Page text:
1 Enoch 61:5


4 The chosen will begin to dwell with the chosen, and these are the measures which shall be given to faith and which shall strengthen righteousness. 5 And these measures shall uncover all the secrets of the depths of the earth, and those who were destroyed in the wilderness, and those devoured by beasts, and those eaten by the fish of the sea, that they may return and rely on the day of the Chosen One; for none shall be destroyed before the Lord of Spirits, nor can any be destroyed.

2 Corinthians 1:14

New Testament

12 For our reason for confidence is this: The testimony of our conscience, that with pure motives and sincerity which are from God—not by human wisdom but by the grace of God—we conducted ourselves in the world, and all the more toward you. 13 For we do not write you anything other than what you can read and also understand. But I hope that you will understand completely 14 just as also you have partly understood us, that we are your source of pride just as you also are ours in the day of the Lord Jesus. 15 And with this confidence I intended to come to you first so that you would get a second opportunity to see us,

 Notes and References

"... Though the term itself is not used frequently, the concept of a day when God would judge and save pervades this literature (e.g., Apocalypse of Abraham 29:14–21; 1 Enoch 1:3–9; 100:1–6; 2 Baruch 24:1–2; 83:1–7). In some instances an agent of judgment and restoration works on behalf of God, and so the day may be designated by some appropriate expression such as the “day of the Elect One” (1 Enoch 61:5). This day is understood as bringing to an end the present age and to usher in the glorious age to come (e.g., 2 Esdras 7:112–114; 2 Enoch 65:5–11). The Gospels and the letters of Paul use the terms “day of the Lord” and “day of judgment” in continuity with the emphases of Jewish apocalyptic literature (e.g., Matthew 10:15; 11:22, 24; 12:36; 1 Thessalonians 5:2; 2 Thessalonians 2:2). They do, of course, understand the “Lord” in the “day of the Lord” to be a reference to Jesus Christ and his role as judge at the Parousia (e.g., 1 Corinthians 1:8; 5:5; 2 Corinthians 1:14). Also in continuity with Jewish literature, Paul uses the expression “day of Christ” to identify explicitly Jesus Christ as the agent of judgment ..."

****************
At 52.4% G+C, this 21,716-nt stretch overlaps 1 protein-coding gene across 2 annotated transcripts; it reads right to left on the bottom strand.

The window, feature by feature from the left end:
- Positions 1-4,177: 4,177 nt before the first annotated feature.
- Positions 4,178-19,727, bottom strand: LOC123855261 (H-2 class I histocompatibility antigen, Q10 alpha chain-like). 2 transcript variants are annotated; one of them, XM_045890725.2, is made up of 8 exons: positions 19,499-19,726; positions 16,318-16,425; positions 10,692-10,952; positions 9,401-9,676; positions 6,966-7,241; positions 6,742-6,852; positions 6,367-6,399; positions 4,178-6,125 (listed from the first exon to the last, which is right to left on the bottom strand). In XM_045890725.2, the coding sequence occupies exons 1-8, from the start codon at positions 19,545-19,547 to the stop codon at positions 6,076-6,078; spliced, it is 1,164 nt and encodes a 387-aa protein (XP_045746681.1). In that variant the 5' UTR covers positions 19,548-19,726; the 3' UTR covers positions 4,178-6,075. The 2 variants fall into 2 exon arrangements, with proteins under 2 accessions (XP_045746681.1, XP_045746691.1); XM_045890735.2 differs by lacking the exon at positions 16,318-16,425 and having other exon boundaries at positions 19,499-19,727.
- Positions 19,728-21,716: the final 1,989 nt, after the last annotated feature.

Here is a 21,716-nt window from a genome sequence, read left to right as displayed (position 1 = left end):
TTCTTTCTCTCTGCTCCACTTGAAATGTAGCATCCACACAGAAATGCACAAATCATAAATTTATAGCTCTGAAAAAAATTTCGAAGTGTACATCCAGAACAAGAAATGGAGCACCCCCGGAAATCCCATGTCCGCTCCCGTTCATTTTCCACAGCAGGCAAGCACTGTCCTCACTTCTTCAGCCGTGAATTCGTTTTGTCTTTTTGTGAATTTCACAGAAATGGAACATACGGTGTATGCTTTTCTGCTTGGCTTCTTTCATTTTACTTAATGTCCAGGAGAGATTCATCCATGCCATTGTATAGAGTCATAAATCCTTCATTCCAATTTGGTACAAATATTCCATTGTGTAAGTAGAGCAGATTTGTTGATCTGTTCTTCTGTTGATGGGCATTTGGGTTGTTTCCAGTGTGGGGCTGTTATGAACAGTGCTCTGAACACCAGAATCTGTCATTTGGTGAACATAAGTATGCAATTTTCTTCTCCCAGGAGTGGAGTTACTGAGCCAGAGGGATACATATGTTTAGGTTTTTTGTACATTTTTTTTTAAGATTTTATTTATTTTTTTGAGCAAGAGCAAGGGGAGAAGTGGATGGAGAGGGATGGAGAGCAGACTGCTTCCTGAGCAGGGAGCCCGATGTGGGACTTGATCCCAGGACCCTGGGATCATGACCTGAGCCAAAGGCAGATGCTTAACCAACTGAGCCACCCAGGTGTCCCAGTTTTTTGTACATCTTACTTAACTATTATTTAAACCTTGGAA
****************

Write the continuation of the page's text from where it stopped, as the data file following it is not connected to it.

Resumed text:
Martin, Ralph P. Dictionary of the Later New Testament & Its Developments (p. 431) InterVarsity Press, 1997

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